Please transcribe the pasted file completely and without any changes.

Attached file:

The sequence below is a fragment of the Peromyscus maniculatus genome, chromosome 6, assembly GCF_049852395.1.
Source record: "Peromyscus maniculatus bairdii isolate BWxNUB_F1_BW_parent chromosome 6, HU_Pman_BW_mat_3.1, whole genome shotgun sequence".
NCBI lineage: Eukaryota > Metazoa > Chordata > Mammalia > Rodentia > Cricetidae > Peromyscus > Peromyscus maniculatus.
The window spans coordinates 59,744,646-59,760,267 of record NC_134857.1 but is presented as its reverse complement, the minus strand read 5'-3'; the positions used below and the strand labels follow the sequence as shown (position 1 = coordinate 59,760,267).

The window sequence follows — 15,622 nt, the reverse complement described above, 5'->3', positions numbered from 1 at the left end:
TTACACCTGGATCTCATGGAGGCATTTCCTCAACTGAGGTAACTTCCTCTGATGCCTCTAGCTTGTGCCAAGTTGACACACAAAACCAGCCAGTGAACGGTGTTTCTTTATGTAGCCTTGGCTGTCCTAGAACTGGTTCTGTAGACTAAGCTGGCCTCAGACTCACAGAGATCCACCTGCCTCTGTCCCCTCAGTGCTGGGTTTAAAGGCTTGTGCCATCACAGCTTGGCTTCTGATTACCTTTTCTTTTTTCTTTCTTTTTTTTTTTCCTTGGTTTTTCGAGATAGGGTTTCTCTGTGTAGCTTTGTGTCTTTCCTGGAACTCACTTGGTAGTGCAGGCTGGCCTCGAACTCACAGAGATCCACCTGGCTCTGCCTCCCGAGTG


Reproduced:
The sequence below is a fragment of the Peromyscus maniculatus genome, chromosome 6, assembly GCF_049852395.1.
Source record: "Peromyscus maniculatus bairdii isolate BWxNUB_F1_BW_parent chromosome 6, HU_Pman_BW_mat_3.1, whole genome shotgun sequence".
NCBI lineage: Eukaryota > Metazoa > Chordata > Mammalia > Rodentia > Cricetidae > Peromyscus > Peromyscus maniculatus.
The window spans coordinates 59,744,646-59,760,267 of record NC_134857.1 but is presented as its reverse complement, the minus strand read 5'-3'; the positions used below and the strand labels follow the sequence as shown (position 1 = coordinate 59,760,267).

The window sequence follows — 15,622 nt, the reverse complement described above, 5'->3', positions numbered from 1 at the left end:
TTACACCTGGATCTCATGGAGGCATTTCCTCAACTGAGGTAACTTCCTCTGATGCCTCTAGCTTGTGCCAAGTTGACACACAAAACCAGCCAGTGAACGGTGTTTCTTTATGTAGCCTTGGCTGTCCTAGAACTGGTTCTGTAGACTAAGCTGGCCTCAGACTCACAGAGATCCACCTGCCTCTGTCCCCTCAGTGCTGGGTTTAAAGGCTTGTGCCATCACAGCTTGGCTTCTGATTACCTTTTCTTTTTTCTTTCTTTTTTTTTTTCCTTGGTTTTTCGAGATAGGGTTTCTCTGTGTAGCTTTGTGTCTTTCCTGGAACTCACTTGGTAGTGCAGGCTGGCCTCGAACTCACAGAGATCCACCTGGCTCTGCCTCCCGAGTG